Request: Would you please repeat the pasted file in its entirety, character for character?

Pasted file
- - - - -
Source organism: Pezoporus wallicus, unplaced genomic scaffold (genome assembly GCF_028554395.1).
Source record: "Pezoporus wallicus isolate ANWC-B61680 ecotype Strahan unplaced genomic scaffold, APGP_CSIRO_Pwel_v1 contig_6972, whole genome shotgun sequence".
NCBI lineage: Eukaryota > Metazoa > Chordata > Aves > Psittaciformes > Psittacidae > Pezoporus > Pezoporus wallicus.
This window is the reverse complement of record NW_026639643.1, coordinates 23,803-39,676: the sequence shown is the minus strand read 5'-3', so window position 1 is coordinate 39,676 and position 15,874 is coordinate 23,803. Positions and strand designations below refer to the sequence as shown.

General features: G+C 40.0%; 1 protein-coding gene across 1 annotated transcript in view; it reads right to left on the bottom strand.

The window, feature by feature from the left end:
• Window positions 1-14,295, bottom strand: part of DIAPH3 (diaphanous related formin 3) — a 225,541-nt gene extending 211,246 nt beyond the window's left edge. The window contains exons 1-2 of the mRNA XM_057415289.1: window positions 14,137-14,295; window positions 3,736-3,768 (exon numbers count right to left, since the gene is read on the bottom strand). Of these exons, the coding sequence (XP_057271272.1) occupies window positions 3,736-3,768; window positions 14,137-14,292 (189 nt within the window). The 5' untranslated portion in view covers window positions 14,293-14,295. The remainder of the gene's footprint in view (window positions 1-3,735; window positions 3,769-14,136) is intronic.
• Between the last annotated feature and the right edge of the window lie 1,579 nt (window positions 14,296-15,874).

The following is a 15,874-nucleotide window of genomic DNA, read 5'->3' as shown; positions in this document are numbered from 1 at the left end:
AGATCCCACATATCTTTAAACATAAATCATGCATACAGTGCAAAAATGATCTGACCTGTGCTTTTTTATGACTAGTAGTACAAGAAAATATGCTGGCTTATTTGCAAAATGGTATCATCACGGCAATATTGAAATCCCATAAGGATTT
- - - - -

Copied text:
Source organism: Pezoporus wallicus, unplaced genomic scaffold (genome assembly GCF_028554395.1).
Source record: "Pezoporus wallicus isolate ANWC-B61680 ecotype Strahan unplaced genomic scaffold, APGP_CSIRO_Pwel_v1 contig_6972, whole genome shotgun sequence".
NCBI lineage: Eukaryota > Metazoa > Chordata > Aves > Psittaciformes > Psittacidae > Pezoporus > Pezoporus wallicus.
This window is the reverse complement of record NW_026639643.1, coordinates 23,803-39,676: the sequence shown is the minus strand read 5'-3', so window position 1 is coordinate 39,676 and position 15,874 is coordinate 23,803. Positions and strand designations below refer to the sequence as shown.

General features: G+C 40.0%; 1 protein-coding gene across 1 annotated transcript in view; it reads right to left on the bottom strand.

The window, feature by feature from the left end:
• Window positions 1-14,295, bottom strand: part of DIAPH3 (diaphanous related formin 3) — a 225,541-nt gene extending 211,246 nt beyond the window's left edge. The window contains exons 1-2 of the mRNA XM_057415289.1: window positions 14,137-14,295; window positions 3,736-3,768 (exon numbers count right to left, since the gene is read on the bottom strand). Of these exons, the coding sequence (XP_057271272.1) occupies window positions 3,736-3,768; window positions 14,137-14,292 (189 nt within the window). The 5' untranslated portion in view covers window positions 14,293-14,295. The remainder of the gene's footprint in view (window positions 1-3,735; window positions 3,769-14,136) is intronic.
• Between the last annotated feature and the right edge of the window lie 1,579 nt (window positions 14,296-15,874).

The following is a 15,874-nucleotide window of genomic DNA, read 5'->3' as shown; positions in this document are numbered from 1 at the left end:
AGATCCCACATATCTTTAAACATAAATCATGCATACAGTGCAAAAATGATCTGACCTGTGCTTTTTTATGACTAGTAGTACAAGAAAATATGCTGGCTTATTTGCAAAATGGTATCATCACGGCAATATTGAAATCCCATAAGGATTT